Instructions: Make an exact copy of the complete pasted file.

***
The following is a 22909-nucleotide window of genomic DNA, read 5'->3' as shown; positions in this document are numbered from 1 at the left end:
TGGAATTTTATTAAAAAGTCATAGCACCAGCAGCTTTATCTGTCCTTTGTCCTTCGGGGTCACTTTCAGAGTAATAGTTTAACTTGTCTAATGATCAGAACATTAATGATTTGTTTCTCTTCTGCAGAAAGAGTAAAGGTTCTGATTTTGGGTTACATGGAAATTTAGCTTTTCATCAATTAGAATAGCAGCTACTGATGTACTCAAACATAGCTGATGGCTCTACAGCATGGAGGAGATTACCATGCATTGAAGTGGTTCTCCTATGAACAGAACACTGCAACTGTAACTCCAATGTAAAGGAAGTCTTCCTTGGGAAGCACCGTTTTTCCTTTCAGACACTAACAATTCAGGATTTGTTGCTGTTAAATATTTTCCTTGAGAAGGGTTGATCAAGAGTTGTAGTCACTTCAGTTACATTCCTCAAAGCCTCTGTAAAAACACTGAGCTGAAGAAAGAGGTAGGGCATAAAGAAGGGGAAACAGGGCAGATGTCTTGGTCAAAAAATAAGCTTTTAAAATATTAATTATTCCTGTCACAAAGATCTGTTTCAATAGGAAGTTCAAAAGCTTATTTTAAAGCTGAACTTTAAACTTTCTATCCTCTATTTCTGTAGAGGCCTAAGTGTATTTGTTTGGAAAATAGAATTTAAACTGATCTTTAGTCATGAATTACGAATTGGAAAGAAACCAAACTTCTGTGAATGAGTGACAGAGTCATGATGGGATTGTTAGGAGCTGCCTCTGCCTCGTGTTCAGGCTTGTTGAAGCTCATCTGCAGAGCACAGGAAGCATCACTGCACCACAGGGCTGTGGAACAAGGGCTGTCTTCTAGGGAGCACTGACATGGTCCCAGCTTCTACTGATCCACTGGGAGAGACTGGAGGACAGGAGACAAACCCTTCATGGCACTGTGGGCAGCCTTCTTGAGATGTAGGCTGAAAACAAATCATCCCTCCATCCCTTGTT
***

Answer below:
The following is a 22909-nucleotide window of genomic DNA, read 5'->3' as shown; positions in this document are numbered from 1 at the left end:
TGGAATTTTATTAAAAAGTCATAGCACCAGCAGCTTTATCTGTCCTTTGTCCTTCGGGGTCACTTTCAGAGTAATAGTTTAACTTGTCTAATGATCAGAACATTAATGATTTGTTTCTCTTCTGCAGAAAGAGTAAAGGTTCTGATTTTGGGTTACATGGAAATTTAGCTTTTCATCAATTAGAATAGCAGCTACTGATGTACTCAAACATAGCTGATGGCTCTACAGCATGGAGGAGATTACCATGCATTGAAGTGGTTCTCCTATGAACAGAACACTGCAACTGTAACTCCAATGTAAAGGAAGTCTTCCTTGGGAAGCACCGTTTTTCCTTTCAGACACTAACAATTCAGGATTTGTTGCTGTTAAATATTTTCCTTGAGAAGGGTTGATCAAGAGTTGTAGTCACTTCAGTTACATTCCTCAAAGCCTCTGTAAAAACACTGAGCTGAAGAAAGAGGTAGGGCATAAAGAAGGGGAAACAGGGCAGATGTCTTGGTCAAAAAATAAGCTTTTAAAATATTAATTATTCCTGTCACAAAGATCTGTTTCAATAGGAAGTTCAAAAGCTTATTTTAAAGCTGAACTTTAAACTTTCTATCCTCTATTTCTGTAGAGGCCTAAGTGTATTTGTTTGGAAAATAGAATTTAAACTGATCTTTAGTCATGAATTACGAATTGGAAAGAAACCAAACTTCTGTGAATGAGTGACAGAGTCATGATGGGATTGTTAGGAGCTGCCTCTGCCTCGTGTTCAGGCTTGTTGAAGCTCATCTGCAGAGCACAGGAAGCATCACTGCACCACAGGGCTGTGGAACAAGGGCTGTCTTCTAGGGAGCACTGACATGGTCCCAGCTTCTACTGATCCACTGGGAGAGACTGGAGGACAGGAGACAAACCCTTCATGGCACTGTGGGCAGCCTTCTTGAGATGTAGGCTGAAAACAAATCATCCCTCCATCCCTTGTT